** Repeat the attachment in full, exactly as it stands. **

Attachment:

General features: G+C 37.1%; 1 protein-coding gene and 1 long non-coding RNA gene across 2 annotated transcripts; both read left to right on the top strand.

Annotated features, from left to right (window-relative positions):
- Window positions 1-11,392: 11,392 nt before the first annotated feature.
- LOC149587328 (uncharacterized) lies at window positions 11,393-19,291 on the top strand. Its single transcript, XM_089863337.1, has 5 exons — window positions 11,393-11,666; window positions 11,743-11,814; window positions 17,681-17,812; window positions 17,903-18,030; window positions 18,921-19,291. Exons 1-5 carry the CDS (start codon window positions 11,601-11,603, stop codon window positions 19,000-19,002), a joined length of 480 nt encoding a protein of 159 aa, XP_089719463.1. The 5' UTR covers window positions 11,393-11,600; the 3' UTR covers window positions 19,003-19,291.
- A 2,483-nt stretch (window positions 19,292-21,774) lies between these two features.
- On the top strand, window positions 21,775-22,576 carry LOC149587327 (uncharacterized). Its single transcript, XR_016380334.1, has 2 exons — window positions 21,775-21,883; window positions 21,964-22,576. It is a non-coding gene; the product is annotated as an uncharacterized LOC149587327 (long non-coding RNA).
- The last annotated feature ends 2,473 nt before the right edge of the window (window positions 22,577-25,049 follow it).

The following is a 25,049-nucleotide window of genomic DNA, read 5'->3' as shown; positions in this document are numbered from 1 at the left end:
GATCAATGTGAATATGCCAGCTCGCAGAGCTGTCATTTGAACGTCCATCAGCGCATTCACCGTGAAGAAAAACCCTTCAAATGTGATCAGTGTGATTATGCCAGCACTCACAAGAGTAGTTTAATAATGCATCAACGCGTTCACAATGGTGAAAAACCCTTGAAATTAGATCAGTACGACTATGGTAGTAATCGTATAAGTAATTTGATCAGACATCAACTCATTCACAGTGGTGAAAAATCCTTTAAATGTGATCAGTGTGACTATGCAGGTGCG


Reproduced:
General features: G+C 37.1%; 1 protein-coding gene and 1 long non-coding RNA gene across 2 annotated transcripts; both read left to right on the top strand.

Annotated features, from left to right (window-relative positions):
- Window positions 1-11,392: 11,392 nt before the first annotated feature.
- LOC149587328 (uncharacterized) lies at window positions 11,393-19,291 on the top strand. Its single transcript, XM_089863337.1, has 5 exons — window positions 11,393-11,666; window positions 11,743-11,814; window positions 17,681-17,812; window positions 17,903-18,030; window positions 18,921-19,291. Exons 1-5 carry the CDS (start codon window positions 11,601-11,603, stop codon window positions 19,000-19,002), a joined length of 480 nt encoding a protein of 159 aa, XP_089719463.1. The 5' UTR covers window positions 11,393-11,600; the 3' UTR covers window positions 19,003-19,291.
- A 2,483-nt stretch (window positions 19,292-21,774) lies between these two features.
- On the top strand, window positions 21,775-22,576 carry LOC149587327 (uncharacterized). Its single transcript, XR_016380334.1, has 2 exons — window positions 21,775-21,883; window positions 21,964-22,576. It is a non-coding gene; the product is annotated as an uncharacterized LOC149587327 (long non-coding RNA).
- The last annotated feature ends 2,473 nt before the right edge of the window (window positions 22,577-25,049 follow it).

The following is a 25,049-nucleotide window of genomic DNA, read 5'->3' as shown; positions in this document are numbered from 1 at the left end:
GATCAATGTGAATATGCCAGCTCGCAGAGCTGTCATTTGAACGTCCATCAGCGCATTCACCGTGAAGAAAAACCCTTCAAATGTGATCAGTGTGATTATGCCAGCACTCACAAGAGTAGTTTAATAATGCATCAACGCGTTCACAATGGTGAAAAACCCTTGAAATTAGATCAGTACGACTATGGTAGTAATCGTATAAGTAATTTGATCAGACATCAACTCATTCACAGTGGTGAAAAATCCTTTAAATGTGATCAGTGTGACTATGCAGGTGCG